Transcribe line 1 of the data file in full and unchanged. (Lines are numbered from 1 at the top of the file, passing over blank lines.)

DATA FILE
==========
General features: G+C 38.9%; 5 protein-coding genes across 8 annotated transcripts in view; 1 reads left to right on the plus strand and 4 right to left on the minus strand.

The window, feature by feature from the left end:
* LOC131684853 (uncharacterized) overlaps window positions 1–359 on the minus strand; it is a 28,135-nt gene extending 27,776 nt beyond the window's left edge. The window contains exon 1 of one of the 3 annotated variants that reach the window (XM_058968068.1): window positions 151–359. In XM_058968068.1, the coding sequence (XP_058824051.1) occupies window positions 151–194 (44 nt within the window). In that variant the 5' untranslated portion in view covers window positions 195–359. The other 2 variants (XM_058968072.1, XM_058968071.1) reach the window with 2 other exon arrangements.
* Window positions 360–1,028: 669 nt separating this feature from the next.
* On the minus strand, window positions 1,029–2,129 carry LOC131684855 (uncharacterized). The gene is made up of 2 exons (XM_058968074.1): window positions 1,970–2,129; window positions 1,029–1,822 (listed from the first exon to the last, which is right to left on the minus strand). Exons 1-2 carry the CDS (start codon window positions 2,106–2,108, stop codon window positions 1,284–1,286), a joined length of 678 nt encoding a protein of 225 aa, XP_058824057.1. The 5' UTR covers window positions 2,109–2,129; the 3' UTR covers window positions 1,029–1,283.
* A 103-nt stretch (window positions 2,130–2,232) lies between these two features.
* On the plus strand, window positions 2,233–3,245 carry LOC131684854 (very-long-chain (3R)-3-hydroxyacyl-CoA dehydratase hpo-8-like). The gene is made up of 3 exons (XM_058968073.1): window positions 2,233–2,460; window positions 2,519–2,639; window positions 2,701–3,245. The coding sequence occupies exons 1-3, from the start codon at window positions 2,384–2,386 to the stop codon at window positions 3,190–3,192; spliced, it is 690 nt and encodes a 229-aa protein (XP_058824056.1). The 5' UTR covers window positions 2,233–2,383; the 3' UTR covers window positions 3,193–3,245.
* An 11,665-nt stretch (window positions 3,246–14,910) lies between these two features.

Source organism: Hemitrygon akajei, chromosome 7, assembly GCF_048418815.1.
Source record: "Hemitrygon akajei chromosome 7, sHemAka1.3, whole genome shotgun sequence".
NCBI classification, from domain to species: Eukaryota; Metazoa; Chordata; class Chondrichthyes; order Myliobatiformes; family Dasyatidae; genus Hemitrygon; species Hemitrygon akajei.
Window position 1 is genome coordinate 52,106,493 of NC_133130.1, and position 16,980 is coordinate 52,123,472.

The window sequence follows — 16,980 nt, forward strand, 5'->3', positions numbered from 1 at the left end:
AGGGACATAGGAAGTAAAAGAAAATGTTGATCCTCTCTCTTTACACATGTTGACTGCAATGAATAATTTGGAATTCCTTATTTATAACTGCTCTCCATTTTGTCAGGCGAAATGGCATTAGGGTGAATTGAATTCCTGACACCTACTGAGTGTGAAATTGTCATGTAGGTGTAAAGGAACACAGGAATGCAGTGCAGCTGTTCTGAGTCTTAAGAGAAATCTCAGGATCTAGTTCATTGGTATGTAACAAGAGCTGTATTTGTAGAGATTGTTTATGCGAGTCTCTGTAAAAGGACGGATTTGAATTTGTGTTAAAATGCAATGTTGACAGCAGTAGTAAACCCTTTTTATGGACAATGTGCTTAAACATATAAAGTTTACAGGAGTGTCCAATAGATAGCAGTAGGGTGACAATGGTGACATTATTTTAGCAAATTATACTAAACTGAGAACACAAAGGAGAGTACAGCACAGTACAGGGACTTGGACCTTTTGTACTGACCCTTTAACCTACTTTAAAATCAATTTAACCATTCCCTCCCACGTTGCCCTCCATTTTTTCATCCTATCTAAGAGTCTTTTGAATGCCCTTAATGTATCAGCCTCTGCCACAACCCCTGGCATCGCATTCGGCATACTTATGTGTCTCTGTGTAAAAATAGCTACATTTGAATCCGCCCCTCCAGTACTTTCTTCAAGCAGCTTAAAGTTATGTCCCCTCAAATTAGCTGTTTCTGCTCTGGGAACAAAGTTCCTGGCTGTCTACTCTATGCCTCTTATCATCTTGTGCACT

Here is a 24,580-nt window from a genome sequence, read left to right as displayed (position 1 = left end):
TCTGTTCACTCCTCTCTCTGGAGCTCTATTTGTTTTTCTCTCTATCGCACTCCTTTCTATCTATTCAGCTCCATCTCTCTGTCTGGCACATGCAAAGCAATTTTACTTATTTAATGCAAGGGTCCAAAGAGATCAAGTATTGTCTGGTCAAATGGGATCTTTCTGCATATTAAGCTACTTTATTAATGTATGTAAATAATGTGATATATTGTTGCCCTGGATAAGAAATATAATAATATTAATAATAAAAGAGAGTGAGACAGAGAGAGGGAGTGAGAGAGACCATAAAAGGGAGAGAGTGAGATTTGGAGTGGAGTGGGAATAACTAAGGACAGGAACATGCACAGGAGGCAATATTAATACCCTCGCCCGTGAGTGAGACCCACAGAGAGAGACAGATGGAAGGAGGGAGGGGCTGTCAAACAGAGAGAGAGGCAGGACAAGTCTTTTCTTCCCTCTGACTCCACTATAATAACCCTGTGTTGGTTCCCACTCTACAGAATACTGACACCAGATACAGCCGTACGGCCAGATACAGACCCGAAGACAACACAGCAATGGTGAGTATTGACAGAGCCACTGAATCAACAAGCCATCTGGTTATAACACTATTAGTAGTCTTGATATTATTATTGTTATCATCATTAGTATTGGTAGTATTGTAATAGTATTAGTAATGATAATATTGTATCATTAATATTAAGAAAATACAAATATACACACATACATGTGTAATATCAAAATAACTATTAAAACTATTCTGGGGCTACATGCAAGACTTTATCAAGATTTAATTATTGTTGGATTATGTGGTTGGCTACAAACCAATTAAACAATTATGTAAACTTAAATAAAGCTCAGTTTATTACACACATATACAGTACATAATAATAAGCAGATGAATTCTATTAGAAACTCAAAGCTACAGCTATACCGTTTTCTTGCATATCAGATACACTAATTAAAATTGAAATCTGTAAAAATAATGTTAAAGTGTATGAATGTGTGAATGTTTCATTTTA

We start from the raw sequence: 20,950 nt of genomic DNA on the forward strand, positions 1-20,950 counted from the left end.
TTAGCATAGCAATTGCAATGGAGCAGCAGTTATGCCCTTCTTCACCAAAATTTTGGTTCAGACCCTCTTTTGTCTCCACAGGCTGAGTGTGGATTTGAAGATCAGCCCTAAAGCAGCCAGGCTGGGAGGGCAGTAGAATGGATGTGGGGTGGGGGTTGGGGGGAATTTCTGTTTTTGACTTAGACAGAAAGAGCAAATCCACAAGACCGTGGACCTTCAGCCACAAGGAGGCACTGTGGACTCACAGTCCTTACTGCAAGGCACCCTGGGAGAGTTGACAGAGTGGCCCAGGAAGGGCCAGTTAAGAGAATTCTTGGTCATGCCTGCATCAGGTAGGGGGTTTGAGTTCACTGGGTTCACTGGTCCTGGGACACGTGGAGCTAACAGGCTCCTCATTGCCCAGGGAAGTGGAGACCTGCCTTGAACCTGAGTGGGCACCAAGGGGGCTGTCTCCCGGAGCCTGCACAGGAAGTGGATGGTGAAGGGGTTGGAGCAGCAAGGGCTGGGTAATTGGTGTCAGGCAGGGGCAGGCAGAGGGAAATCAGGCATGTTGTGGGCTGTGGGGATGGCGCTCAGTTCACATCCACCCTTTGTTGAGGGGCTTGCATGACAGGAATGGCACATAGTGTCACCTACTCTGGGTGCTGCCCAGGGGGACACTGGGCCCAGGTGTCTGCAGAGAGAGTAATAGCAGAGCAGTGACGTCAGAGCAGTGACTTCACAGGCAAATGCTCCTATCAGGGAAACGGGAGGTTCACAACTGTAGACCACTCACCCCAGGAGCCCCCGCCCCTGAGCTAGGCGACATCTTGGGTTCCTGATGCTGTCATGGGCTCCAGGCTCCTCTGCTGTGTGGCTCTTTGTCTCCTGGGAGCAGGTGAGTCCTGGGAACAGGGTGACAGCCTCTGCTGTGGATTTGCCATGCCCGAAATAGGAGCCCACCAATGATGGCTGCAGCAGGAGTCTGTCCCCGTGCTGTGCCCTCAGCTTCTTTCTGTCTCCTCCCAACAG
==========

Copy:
General features: G+C 38.9%; 5 protein-coding genes across 8 annotated transcripts in view; 1 reads left to right on the plus strand and 4 right to left on the minus strand.